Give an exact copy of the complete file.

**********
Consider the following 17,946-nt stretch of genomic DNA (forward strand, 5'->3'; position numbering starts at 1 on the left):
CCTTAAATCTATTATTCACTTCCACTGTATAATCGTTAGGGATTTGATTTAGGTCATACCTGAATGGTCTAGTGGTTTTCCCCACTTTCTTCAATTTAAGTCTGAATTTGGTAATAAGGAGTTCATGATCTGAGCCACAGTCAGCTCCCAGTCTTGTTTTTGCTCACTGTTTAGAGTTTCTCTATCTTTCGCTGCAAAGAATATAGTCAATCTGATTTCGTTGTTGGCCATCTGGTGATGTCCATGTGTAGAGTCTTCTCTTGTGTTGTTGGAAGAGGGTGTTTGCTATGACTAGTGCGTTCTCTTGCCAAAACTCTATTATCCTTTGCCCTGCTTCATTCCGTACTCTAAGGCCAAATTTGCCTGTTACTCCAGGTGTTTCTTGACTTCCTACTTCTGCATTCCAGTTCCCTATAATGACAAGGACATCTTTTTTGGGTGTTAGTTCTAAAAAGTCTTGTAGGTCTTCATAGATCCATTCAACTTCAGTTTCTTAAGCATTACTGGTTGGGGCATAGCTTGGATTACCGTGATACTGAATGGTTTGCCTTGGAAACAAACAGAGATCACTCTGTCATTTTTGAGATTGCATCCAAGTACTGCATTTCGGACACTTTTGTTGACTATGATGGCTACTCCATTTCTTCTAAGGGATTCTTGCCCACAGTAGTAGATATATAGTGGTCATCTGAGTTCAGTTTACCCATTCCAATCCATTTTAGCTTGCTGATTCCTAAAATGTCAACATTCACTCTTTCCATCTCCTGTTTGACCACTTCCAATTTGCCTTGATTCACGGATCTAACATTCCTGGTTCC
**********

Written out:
Consider the following 17,946-nt stretch of genomic DNA (forward strand, 5'->3'; position numbering starts at 1 on the left):
CCTTAAATCTATTATTCACTTCCACTGTATAATCGTTAGGGATTTGATTTAGGTCATACCTGAATGGTCTAGTGGTTTTCCCCACTTTCTTCAATTTAAGTCTGAATTTGGTAATAAGGAGTTCATGATCTGAGCCACAGTCAGCTCCCAGTCTTGTTTTTGCTCACTGTTTAGAGTTTCTCTATCTTTCGCTGCAAAGAATATAGTCAATCTGATTTCGTTGTTGGCCATCTGGTGATGTCCATGTGTAGAGTCTTCTCTTGTGTTGTTGGAAGAGGGTGTTTGCTATGACTAGTGCGTTCTCTTGCCAAAACTCTATTATCCTTTGCCCTGCTTCATTCCGTACTCTAAGGCCAAATTTGCCTGTTACTCCAGGTGTTTCTTGACTTCCTACTTCTGCATTCCAGTTCCCTATAATGACAAGGACATCTTTTTTGGGTGTTAGTTCTAAAAAGTCTTGTAGGTCTTCATAGATCCATTCAACTTCAGTTTCTTAAGCATTACTGGTTGGGGCATAGCTTGGATTACCGTGATACTGAATGGTTTGCCTTGGAAACAAACAGAGATCACTCTGTCATTTTTGAGATTGCATCCAAGTACTGCATTTCGGACACTTTTGTTGACTATGATGGCTACTCCATTTCTTCTAAGGGATTCTTGCCCACAGTAGTAGATATATAGTGGTCATCTGAGTTCAGTTTACCCATTCCAATCCATTTTAGCTTGCTGATTCCTAAAATGTCAACATTCACTCTTTCCATCTCCTGTTTGACCACTTCCAATTTGCCTTGATTCACGGATCTAACATTCCTGGTTCC